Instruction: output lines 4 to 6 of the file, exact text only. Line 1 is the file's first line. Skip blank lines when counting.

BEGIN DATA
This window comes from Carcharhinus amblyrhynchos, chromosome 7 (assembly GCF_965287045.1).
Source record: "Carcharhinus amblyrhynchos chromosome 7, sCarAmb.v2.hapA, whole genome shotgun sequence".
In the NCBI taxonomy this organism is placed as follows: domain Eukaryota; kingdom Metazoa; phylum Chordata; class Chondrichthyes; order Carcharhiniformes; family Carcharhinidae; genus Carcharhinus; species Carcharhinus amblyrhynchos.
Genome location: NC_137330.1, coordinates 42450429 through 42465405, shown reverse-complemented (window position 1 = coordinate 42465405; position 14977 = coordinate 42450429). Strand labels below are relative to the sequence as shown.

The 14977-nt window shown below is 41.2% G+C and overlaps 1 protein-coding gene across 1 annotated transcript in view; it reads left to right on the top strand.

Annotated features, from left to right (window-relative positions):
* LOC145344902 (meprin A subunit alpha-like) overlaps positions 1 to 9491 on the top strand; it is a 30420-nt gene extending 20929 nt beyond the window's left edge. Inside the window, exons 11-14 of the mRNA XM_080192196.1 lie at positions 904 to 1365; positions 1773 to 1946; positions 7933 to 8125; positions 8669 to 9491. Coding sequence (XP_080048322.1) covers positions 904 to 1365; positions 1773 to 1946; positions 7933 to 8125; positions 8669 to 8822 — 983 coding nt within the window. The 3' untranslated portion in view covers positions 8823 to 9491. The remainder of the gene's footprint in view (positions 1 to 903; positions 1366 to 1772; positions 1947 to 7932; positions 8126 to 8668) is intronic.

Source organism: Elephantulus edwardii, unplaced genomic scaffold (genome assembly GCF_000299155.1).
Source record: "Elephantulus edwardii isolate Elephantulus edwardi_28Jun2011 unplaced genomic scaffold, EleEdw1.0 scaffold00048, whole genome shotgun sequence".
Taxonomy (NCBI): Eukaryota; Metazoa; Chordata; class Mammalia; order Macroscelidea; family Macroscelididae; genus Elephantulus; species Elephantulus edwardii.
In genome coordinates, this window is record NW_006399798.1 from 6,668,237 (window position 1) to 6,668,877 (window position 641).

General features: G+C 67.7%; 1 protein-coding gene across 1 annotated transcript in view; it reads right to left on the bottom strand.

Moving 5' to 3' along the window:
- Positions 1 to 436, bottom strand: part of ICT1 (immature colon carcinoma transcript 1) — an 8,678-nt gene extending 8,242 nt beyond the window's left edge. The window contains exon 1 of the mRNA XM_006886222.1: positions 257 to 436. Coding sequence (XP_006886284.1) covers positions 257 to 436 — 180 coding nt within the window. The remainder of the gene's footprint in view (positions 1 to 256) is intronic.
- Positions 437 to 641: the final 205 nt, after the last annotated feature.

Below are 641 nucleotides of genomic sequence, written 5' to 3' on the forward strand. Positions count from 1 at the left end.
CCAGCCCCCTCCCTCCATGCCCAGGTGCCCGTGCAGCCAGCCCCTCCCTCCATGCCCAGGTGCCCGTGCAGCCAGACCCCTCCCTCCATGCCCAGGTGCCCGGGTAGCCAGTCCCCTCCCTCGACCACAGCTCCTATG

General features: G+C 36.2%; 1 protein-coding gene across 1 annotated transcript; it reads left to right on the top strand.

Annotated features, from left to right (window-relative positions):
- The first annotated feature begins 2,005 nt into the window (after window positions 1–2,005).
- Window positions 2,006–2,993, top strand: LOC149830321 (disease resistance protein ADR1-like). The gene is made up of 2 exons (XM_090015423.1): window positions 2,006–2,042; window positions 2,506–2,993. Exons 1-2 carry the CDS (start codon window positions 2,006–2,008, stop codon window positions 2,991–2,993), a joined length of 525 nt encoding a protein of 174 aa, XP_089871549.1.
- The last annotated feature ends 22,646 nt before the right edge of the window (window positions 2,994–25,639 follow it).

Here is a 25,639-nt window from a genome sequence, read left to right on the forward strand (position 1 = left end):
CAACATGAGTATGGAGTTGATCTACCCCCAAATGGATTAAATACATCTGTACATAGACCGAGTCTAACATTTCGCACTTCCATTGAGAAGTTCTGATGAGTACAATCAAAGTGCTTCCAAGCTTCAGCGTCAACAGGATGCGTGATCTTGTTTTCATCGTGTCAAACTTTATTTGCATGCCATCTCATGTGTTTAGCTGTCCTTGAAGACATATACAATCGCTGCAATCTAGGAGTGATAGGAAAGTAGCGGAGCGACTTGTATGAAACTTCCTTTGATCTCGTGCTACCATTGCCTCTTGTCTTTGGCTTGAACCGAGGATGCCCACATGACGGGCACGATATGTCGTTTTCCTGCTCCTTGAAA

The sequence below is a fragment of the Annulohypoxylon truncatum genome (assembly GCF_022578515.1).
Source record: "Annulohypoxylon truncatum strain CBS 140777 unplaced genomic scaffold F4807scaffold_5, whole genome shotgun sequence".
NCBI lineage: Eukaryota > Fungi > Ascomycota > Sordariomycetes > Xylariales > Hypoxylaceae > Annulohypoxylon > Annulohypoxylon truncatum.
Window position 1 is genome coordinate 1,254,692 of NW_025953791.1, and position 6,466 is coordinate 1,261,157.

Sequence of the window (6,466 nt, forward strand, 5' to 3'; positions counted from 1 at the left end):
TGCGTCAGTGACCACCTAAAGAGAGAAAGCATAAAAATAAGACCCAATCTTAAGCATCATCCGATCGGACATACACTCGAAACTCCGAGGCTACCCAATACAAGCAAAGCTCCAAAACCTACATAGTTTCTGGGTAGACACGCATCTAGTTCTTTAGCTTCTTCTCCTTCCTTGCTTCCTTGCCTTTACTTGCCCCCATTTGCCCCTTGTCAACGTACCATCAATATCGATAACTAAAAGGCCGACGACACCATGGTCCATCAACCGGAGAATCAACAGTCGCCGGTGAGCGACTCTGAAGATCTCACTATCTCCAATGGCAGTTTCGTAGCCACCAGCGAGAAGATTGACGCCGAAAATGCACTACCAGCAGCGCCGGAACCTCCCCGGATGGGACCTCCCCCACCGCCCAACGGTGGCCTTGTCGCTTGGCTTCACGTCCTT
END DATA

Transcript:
Genome location: NC_137330.1, coordinates 42450429 through 42465405, shown reverse-complemented (window position 1 = coordinate 42465405; position 14977 = coordinate 42450429). Strand labels below are relative to the sequence as shown.

The 14977-nt window shown below is 41.2% G+C and overlaps 1 protein-coding gene across 1 annotated transcript in view; it reads left to right on the top strand.

Annotated features, from left to right (window-relative positions):